Academic journal article Defense Counsel Journal

Supreme Court Ruling on the Fair Credit Reporting Act and Auto Insurers' Use of Insurance Scores to Set Premiums

Academic journal article Defense Counsel Journal

Supreme Court Ruling on the Fair Credit Reporting Act and Auto Insurers' Use of Insurance Scores to Set Premiums

Article excerpt

ON June 4, 2007, the United States Supreme Court resolved several questions of first impression presented in consolidated cases about how the "adverse action" notification provisions in the federal Fair Credit Reporting Act (FCRA) (2) apply to personal lines insurance underwriting. In Safeco Insurance Co. v. Burr/GEICO Insurance Co. v. Edo, (3) the Court resolved a question that presented a split in the United States Circuit Courts--the standard for "willful" noncompliance under the Act. The determination of the correct standard for a willful violation under the FCRA is a ruling significant not just to insurers, but to any business using or furnishing consumer credit information. The Burr opinion, authored by Justice Souter, declared that a willful failure to comply with the FCRA covers not only knowing violations, but also violations made in "reckless disregard" of the law. Additionally, the Court clarified that initial rates charged for new insurance policies where credit information is considered can constitute "adverse actions" thereby triggering FCRA notice provisions, and importantly, the Court set the benchmarks from which insurance adverse actions should be measured thus giving insurance companies needed clarity regarding when the FCRA's notice provisions are implicated.

I. Background

Since the late 1990's, many insurance companies, including GEICO and Safeco, have used information in consumer credit reports as one factor in setting insurance premiums. The FCRA permits insurers to use credit reports and expressly endorses insurers' use of credit reports to achieve differentiated pricing schemes. (4).

In 2001 and 2002, a group of consumers initiated eight putative nationwide class actions in Oregon federal district court, including the two lawsuits consolidated in Burr, alleging that GEICO and other auto insurers' adverse-action notice practices contravened the FCRA. (5) In the two consolidated cases in Burr, the putative class action plaintiffs alleged that the insurance companies had violated the FCRA by failing to send them (new insurance applicants) adverse-action notices after the companies used their consumer credit report information in setting their premium and offering them insurance at rates less than the insurers' lowest possible (best) rates. According to the plaintiffs, the failure to send them an adverse-action notice was a willful violation of the FCRA, requiring the companies to pay statutory damages of $100 to $1,000 per class member.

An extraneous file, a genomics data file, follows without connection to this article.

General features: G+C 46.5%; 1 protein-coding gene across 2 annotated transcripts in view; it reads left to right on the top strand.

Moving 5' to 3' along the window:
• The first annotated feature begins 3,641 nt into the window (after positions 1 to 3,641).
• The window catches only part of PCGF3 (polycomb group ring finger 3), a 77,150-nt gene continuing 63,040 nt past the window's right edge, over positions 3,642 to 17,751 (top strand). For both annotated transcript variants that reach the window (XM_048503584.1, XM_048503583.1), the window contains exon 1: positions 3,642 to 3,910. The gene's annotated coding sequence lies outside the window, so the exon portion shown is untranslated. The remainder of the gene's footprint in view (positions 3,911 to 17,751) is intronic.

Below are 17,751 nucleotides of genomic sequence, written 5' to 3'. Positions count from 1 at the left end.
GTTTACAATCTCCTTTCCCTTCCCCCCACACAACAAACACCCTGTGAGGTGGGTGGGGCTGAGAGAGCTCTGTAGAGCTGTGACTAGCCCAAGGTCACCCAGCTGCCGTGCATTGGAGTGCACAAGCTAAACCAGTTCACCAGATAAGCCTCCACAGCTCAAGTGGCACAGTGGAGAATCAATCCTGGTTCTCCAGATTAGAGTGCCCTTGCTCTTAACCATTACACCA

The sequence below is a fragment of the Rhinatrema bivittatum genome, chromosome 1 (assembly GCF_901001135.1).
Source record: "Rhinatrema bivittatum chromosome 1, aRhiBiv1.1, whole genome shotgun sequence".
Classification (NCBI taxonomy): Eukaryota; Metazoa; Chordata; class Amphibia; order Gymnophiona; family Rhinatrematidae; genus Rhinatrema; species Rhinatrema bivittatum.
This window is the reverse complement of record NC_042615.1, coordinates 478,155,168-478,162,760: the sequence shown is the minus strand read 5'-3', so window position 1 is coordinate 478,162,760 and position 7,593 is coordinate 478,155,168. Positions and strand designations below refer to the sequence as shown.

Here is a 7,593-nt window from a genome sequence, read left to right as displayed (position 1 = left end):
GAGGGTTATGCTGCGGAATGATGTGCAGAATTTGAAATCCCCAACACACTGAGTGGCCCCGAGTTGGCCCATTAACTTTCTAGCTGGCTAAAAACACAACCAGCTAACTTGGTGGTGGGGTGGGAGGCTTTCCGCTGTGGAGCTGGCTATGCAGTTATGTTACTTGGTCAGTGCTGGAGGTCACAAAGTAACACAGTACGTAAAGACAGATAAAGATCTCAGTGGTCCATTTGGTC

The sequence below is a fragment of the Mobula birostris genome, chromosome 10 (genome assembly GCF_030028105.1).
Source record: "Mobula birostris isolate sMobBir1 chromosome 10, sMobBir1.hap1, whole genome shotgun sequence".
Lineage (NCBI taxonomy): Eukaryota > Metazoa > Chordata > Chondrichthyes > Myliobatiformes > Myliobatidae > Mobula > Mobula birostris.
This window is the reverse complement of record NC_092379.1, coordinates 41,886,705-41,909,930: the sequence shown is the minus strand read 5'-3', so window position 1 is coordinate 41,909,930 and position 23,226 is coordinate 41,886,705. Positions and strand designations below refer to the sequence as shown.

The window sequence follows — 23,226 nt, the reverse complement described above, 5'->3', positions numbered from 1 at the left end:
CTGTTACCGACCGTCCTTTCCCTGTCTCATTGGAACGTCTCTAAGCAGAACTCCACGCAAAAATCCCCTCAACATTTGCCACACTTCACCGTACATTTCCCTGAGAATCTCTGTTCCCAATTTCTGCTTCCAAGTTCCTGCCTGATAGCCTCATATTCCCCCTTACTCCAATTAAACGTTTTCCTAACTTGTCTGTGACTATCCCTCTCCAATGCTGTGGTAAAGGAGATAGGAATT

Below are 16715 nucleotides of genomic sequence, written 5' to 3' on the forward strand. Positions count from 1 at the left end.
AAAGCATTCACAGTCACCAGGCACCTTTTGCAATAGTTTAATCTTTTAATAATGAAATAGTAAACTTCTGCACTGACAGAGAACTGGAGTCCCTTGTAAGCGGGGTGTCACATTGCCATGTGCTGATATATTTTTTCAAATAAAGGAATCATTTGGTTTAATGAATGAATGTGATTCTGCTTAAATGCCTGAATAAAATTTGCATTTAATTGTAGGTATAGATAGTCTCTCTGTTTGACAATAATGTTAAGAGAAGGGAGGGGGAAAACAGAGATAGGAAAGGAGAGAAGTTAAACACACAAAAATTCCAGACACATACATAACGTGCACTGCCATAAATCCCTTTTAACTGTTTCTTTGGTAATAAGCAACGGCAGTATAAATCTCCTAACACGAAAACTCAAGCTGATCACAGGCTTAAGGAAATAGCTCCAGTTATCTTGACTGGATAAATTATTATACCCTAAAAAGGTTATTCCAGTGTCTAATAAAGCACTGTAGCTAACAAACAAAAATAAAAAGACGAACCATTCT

The FCRA requires notice to any consumer who is subjected to "adverse action ... based in whole or in part on any information contained in a consumer [credit] report." (6) With respect to insurance companies, [section] 1681a(k)(1)(B)(i) of the FCRA describes an adverse action as "a denial or cancellation of, an increase in any charge for, or a reduction or other adverse or unfavorable change in the terms of coverage or amount of, any insurance, existing or applied for." A negligent failure to provide the statutory notice can result in liability for actual damages; a "willful" failure can give rise to liability for actual damages or statutory damages ranging from $100 to $1,000 per violation, as well as punitive damages. (7)

The United States District Court for the District of Oregon granted summary judgment in favor of the insurance companies. (8) On appeal, the United States Court of Appeals for the Ninth Circuit held that an adverse action has occurred and a notice is required in all circumstances where a consumer would have received a lower rate if the consumer had a better credit score. (9) The Ninth Circuit also held that an insurer "willfully" fails to comply with FCRA where it acts with "reckless disregard" for the rights of a consumer. According to the Ninth Circuit, "reckless disregard" includes a "deliberate failure to determine the extent of [a company's] obligations," "reliance on creative lawyering that provides indefensible answers," or reliance on "implausible interpretations. …

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